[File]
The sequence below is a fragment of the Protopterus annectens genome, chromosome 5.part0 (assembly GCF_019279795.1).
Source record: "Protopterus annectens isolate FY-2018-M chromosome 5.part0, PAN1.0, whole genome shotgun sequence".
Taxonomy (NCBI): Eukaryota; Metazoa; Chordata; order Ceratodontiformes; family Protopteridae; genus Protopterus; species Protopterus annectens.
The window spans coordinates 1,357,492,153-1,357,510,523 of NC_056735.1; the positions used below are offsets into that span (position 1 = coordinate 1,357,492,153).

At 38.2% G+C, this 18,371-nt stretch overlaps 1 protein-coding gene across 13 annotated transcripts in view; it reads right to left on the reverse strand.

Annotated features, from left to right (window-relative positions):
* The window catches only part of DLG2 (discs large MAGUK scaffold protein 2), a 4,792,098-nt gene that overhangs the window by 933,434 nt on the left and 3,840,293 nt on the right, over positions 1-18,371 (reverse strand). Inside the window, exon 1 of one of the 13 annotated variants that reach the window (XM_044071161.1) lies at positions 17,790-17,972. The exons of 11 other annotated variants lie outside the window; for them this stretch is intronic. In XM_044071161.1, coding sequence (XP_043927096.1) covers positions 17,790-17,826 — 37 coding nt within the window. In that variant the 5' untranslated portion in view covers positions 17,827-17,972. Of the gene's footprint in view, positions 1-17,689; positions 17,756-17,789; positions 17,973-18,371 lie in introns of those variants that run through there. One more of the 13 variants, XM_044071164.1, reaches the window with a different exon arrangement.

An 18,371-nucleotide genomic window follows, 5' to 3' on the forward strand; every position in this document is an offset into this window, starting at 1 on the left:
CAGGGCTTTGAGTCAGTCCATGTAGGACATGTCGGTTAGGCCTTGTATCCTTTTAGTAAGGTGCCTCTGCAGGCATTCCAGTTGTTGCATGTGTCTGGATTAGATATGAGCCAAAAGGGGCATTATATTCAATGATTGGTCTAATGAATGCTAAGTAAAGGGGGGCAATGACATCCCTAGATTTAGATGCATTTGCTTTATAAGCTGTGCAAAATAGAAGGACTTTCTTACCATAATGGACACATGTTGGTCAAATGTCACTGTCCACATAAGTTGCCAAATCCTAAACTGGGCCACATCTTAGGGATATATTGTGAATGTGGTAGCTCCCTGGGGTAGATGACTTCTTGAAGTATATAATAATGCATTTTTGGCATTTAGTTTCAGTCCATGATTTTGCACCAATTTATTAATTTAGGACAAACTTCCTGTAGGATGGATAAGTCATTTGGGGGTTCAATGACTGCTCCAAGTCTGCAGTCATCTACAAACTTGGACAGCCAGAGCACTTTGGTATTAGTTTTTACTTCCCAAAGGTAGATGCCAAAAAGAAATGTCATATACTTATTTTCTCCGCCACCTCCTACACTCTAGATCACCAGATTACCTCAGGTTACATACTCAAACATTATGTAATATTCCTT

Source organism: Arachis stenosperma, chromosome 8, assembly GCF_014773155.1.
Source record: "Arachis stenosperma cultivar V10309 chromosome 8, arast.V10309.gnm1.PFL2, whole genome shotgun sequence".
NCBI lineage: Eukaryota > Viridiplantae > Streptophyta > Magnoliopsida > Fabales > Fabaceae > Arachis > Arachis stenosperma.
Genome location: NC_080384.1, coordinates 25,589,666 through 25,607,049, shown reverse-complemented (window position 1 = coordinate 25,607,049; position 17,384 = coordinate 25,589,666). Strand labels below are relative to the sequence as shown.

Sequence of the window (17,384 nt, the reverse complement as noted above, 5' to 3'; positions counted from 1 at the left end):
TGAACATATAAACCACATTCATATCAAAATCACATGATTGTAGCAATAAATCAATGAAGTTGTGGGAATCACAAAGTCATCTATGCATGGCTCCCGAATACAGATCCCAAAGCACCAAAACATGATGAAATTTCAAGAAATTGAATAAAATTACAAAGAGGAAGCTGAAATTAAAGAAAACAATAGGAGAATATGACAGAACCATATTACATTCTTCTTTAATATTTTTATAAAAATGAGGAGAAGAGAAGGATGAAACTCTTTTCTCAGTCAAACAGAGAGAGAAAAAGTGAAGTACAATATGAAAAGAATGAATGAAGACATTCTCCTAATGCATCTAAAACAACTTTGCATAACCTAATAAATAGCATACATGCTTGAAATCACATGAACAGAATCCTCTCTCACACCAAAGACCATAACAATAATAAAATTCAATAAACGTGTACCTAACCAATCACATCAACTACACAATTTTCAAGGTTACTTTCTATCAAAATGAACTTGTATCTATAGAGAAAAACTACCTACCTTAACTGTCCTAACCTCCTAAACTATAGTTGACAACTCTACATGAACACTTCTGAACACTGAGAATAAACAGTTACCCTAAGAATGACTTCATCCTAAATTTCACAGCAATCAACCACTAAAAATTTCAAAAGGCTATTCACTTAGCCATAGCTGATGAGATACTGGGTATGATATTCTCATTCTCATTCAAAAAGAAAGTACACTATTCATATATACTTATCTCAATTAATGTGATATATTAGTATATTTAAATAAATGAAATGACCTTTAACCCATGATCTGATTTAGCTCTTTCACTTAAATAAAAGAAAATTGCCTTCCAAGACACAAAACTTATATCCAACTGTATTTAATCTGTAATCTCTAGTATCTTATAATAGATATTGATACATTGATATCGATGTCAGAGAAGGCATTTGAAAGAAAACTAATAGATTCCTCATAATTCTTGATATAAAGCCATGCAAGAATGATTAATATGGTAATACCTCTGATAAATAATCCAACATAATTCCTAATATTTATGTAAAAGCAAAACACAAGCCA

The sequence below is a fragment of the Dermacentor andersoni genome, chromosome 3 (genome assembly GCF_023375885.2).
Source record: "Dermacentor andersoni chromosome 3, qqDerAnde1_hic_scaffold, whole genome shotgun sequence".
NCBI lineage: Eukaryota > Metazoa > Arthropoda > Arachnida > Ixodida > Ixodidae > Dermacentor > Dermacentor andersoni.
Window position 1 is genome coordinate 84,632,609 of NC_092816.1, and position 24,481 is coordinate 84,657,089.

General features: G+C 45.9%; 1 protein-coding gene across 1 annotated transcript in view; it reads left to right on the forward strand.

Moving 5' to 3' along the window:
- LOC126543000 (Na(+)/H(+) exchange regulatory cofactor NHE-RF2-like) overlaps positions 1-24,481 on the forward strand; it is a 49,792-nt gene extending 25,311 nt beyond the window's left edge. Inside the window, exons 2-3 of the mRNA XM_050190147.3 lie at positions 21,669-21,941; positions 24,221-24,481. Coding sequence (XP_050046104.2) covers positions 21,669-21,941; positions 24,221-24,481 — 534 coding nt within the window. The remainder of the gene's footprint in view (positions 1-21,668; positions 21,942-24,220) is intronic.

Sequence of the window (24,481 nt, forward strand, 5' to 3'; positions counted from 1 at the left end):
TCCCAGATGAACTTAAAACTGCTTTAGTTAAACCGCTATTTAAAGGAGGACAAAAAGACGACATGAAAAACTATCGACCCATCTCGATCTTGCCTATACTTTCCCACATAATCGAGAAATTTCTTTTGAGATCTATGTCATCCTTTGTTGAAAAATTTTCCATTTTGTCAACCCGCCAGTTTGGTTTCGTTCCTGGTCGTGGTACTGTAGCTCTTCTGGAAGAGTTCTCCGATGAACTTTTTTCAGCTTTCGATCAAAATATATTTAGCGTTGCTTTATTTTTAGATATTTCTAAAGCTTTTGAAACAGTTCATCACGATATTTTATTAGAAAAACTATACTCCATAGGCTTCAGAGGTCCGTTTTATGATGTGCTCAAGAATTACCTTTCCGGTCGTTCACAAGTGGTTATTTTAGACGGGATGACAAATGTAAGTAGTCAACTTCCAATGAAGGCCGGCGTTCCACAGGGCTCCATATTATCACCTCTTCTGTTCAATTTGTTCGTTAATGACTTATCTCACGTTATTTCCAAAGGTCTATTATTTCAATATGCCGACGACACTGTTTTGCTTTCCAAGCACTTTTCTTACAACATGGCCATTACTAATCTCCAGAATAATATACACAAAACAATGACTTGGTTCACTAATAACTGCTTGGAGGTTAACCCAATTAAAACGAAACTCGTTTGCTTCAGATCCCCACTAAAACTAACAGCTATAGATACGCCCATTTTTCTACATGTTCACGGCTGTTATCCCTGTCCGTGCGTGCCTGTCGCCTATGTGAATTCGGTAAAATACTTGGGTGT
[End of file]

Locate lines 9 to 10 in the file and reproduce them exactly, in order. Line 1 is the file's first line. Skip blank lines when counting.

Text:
CAGGGCTTTGAGTCAGTCCATGTAGGACATGTCGGTTAGGCCTTGTATCCTTTTAGTAAGGTGCCTCTGCAGGCATTCCAGTTGTTGCATGTGTCTGGATTAGATATGAGCCAAAAGGGGCATTATATTCAATGATTGGTCTAATGAATGCTAAGTAAAGGGGGGCAATGACATCCCTAGATTTAGATGCATTTGCTTTATAAGCTGTGCAAAATAGAAGGACTTTCTTACCATAATGGACACATGTTGGTCAAATGTCACTGTCCACATAAGTTGCCAAATCCTAAACTGGGCCACATCTTAGGGATATATTGTGAATGTGGTAGCTCCCTGGGGTAGATGACTTCTTGAAGTATATAATAATGCATTTTTGGCATTTAGTTTCAGTCCATGATTTTGCACCAATTTATTAATTTAGGACAAACTTCCTGTAGGATGGATAAGTCATTTGGGGGTTCAATGACTGCTCCAAGTCTGCAGTCATCTACAAACTTGGACAGCCAGAGCACTTTGGTATTAGTTTTTACTTCCCAAAGGTAGATGCCAAAAAGAAATGTCATATACTTATTTTCTCCGCCACCTCCTACACTCTAGATCACCAGATTACCTCAGGTTACATACTCAAACATTATGTAATATTCCTT

Source organism: Arachis stenosperma, chromosome 8, assembly GCF_014773155.1.